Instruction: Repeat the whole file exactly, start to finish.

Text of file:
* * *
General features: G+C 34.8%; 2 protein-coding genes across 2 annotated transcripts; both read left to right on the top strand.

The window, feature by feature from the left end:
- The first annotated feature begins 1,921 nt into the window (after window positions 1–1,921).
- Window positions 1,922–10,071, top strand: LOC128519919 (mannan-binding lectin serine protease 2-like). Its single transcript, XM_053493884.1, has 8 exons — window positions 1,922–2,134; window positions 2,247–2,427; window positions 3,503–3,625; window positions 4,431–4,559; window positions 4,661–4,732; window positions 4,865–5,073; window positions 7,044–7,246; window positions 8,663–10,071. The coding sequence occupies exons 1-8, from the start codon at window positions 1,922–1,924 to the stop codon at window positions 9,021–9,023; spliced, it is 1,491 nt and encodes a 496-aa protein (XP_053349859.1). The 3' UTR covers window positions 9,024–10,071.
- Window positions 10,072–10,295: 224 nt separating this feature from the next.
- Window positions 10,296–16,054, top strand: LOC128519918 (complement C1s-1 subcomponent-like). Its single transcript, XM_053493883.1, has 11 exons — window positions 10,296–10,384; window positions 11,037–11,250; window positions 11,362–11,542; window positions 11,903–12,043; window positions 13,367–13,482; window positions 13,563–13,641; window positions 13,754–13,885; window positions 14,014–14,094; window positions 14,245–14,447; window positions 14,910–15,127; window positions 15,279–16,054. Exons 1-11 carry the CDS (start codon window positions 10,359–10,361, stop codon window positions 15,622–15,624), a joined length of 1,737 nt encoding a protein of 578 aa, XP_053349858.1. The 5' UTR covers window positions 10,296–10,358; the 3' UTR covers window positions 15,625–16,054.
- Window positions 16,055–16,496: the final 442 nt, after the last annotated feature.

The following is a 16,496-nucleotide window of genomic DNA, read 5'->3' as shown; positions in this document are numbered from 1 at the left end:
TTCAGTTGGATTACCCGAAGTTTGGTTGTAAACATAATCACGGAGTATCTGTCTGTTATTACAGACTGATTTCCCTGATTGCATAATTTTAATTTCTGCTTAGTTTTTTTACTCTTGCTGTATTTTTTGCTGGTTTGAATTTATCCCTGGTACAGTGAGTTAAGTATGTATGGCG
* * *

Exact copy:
General features: G+C 34.8%; 2 protein-coding genes across 2 annotated transcripts; both read left to right on the top strand.

The window, feature by feature from the left end:
- The first annotated feature begins 1,921 nt into the window (after window positions 1–1,921).
- Window positions 1,922–10,071, top strand: LOC128519919 (mannan-binding lectin serine protease 2-like). Its single transcript, XM_053493884.1, has 8 exons — window positions 1,922–2,134; window positions 2,247–2,427; window positions 3,503–3,625; window positions 4,431–4,559; window positions 4,661–4,732; window positions 4,865–5,073; window positions 7,044–7,246; window positions 8,663–10,071. The coding sequence occupies exons 1-8, from the start codon at window positions 1,922–1,924 to the stop codon at window positions 9,021–9,023; spliced, it is 1,491 nt and encodes a 496-aa protein (XP_053349859.1). The 3' UTR covers window positions 9,024–10,071.
- Window positions 10,072–10,295: 224 nt separating this feature from the next.
- Window positions 10,296–16,054, top strand: LOC128519918 (complement C1s-1 subcomponent-like). Its single transcript, XM_053493883.1, has 11 exons — window positions 10,296–10,384; window positions 11,037–11,250; window positions 11,362–11,542; window positions 11,903–12,043; window positions 13,367–13,482; window positions 13,563–13,641; window positions 13,754–13,885; window positions 14,014–14,094; window positions 14,245–14,447; window positions 14,910–15,127; window positions 15,279–16,054. Exons 1-11 carry the CDS (start codon window positions 10,359–10,361, stop codon window positions 15,622–15,624), a joined length of 1,737 nt encoding a protein of 578 aa, XP_053349858.1. The 5' UTR covers window positions 10,296–10,358; the 3' UTR covers window positions 15,625–16,054.
- Window positions 16,055–16,496: the final 442 nt, after the last annotated feature.

The following is a 16,496-nucleotide window of genomic DNA, read 5'->3' as shown; positions in this document are numbered from 1 at the left end:
TTCAGTTGGATTACCCGAAGTTTGGTTGTAAACATAATCACGGAGTATCTGTCTGTTATTACAGACTGATTTCCCTGATTGCATAATTTTAATTTCTGCTTAGTTTTTTTACTCTTGCTGTATTTTTTGCTGGTTTGAATTTATCCCTGGTACAGTGAGTTAAGTATGTATGGCG